Naval Maneuver Warfare

By Hughes, Wayne P., Jr. | Naval War College Review, Summer 1997 | Go to article overview

Naval Maneuver Warfare


Hughes, Wayne P., Jr., Naval War College Review


TO APPROACH THE SEA SIDE OF MANEUVER warfare, one ought first to understand its nature and content in general. Contemporary American military reformers seem to claim that maneuver warfare is everything good: outwitting the enemy, creating and exploiting an information advantage, moving faster and more adroitly, and shooting more precisely and effectively. In the rhetoric, maneuver warfare is "rapid, violent, coordinated attack." But who would espouse the opposite, a "slow, feeble, disorganized attack"? If maneuver warfare is nothing more than fighting intelligently, then its antithesis is "stupid" warfare.

Naval Warfare, U.S. Naval Doctrine Publication 1, says, "Maneuver warfare, based on the twin pillars of decisiveness and rapidity, is our preferred style of warfighting." By way of elaboration, NDP 1 specifies four key concepts of modern maneuver warfare: center of gravity, critical vulnerability, focus of effort, and main effort. Yet we might wonder, are not these four attributes common to all successful styles of warfare? Hence, even though the irreproachable conclusion in NDP 1 is that operational maneuver has always been a core strength of great navies, we must look elsewhere for naval maneuver warfare's distinguishing characteristics.

Some say maneuver warfare may be recognized by relatively bloodless victories. Applying it causes the enemy to be so demoralized and dominated that he concedes our objective rather than fight. This point of view concludes that the opposite of maneuver warfare is attrition warfare, unimaginative and bloody. But even that advocate of maneuver,John Boyd, has devised a paradigm of superior maneuver, the "OODA loop," that refutes this; in it, Colonel Boyd measures success by attrition-specifically, a favorable exchange ratio in aircraft kills. DESERT STORM also illustrates the point. Our coalition achieved an unparalleled exchange ratio in casualties, both of men and machines, yet many people who know the details do not believe the ground campaign properly exemplified maneuver warfare. A competitive alternative to maneuver warfare cannot, then, be attrition warfare.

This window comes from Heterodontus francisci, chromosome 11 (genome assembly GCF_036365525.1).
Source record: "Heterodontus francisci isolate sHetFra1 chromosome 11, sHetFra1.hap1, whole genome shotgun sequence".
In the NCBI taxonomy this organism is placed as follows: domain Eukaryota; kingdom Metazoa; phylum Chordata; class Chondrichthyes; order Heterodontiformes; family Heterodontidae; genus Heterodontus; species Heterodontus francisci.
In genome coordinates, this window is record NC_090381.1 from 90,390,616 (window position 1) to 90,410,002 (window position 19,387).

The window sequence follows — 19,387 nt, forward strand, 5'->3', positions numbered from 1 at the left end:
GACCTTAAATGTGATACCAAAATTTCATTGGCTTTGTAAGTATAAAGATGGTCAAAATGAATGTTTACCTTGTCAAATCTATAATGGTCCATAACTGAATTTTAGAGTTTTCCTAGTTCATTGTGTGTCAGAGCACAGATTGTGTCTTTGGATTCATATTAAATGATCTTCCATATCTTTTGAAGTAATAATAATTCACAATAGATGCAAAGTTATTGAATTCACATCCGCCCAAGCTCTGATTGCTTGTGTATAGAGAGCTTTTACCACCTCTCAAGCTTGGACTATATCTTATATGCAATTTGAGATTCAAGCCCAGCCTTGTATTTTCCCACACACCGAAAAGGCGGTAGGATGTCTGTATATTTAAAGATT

One might ask, does maneuver as a style of war apply when the enemy is skillful and inflicts his style on us?1 Was there no defense against the Soviet army, which was known to espouse operational maneuver? Does maneuver warfare apply when the enemy is very determined, as were the Germans and Japanese in World War II, and later, the North Vietnamese? The answers lie in doing two things. First we will gain a better understanding of the scope and limits of maneuver warfare by describing a respectable alternative-an antithesis-so that maneuver warfare is not simply seen as embodying all military virtues. Then, as we shift attention from the properties of maneuver warfare in general to naval maneuver warfare, we will study its viability as a tool of strategy, of maritime operations, and of naval tactics.

Power Warfare Introduced and Defined

I submit that the true antithesis of maneuver warfare is power war are. Power warfare achieves success by exhibiting the capacity to destroy the enemy's forces and their support faster than he can destroy ours. That exhibition, of course, usually involves a test in battle, which may be bloody. Power warfare promotes superior firepower over maneuver, but it shares with maneuver warfare the aim of dominating the enemy and his will to fight. It emphasizes advantages in detection and targeting, and in weapon range and accuracy. While it acknowledges that firepower affects the enemy not only in body but in mind and spirit, power warfare emphasizes the capacity to destroy: to impose casualties, eliminate equipage, and break down coherent fighting units into useless rabble. Power warfare emphasizes the permanence of attrition-destroyed men, machines, and battalions cannot fight again later. Power warfare accepts casualties in exchange for permanent, sometimes decisive, results. …

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